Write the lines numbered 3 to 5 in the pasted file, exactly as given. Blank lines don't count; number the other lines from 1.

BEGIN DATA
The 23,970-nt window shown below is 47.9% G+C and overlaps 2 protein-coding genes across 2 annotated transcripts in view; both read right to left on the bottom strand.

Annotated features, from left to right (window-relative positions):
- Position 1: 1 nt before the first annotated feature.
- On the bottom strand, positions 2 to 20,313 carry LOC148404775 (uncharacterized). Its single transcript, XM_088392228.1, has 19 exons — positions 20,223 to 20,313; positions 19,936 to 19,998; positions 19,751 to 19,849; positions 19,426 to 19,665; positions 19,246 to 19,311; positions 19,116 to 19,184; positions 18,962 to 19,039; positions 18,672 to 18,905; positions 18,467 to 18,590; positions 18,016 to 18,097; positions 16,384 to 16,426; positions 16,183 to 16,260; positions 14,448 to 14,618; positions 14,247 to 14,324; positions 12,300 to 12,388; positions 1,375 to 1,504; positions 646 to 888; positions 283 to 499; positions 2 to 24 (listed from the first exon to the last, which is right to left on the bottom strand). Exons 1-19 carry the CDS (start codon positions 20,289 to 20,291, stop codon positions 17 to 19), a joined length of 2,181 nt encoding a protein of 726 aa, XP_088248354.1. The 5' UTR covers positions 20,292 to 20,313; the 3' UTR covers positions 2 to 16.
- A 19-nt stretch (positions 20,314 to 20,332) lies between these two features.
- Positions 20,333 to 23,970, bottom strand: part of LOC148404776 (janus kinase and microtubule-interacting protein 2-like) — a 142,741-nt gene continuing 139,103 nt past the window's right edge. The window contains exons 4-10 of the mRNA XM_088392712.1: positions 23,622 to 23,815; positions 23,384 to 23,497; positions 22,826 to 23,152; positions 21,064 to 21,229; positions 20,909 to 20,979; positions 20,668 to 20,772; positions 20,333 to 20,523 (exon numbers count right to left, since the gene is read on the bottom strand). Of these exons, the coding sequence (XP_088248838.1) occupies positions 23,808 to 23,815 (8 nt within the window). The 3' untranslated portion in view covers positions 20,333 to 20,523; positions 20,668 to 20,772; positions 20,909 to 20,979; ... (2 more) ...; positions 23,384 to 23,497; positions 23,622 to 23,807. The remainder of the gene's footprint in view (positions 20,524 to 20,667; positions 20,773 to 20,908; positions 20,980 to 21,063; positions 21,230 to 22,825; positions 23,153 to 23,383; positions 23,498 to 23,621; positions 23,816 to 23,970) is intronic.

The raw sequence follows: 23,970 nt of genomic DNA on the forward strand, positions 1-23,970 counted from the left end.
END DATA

- Position 1: 1 nt before the first annotated feature.
- On the bottom strand, positions 2 to 20,313 carry LOC148404775 (uncharacterized). Its single transcript, XM_088392228.1, has 19 exons — positions 20,223 to 20,313; positions 19,936 to 19,998; positions 19,751 to 19,849; positions 19,426 to 19,665; positions 19,246 to 19,311; positions 19,116 to 19,184; positions 18,962 to 19,039; positions 18,672 to 18,905; positions 18,467 to 18,590; positions 18,016 to 18,097; positions 16,384 to 16,426; positions 16,183 to 16,260; positions 14,448 to 14,618; positions 14,247 to 14,324; positions 12,300 to 12,388; positions 1,375 to 1,504; positions 646 to 888; positions 283 to 499; positions 2 to 24 (listed from the first exon to the last, which is right to left on the bottom strand). Exons 1-19 carry the CDS (start codon positions 20,289 to 20,291, stop codon positions 17 to 19), a joined length of 2,181 nt encoding a protein of 726 aa, XP_088248354.1. The 5' UTR covers positions 20,292 to 20,313; the 3' UTR covers positions 2 to 16.
- A 19-nt stretch (positions 20,314 to 20,332) lies between these two features.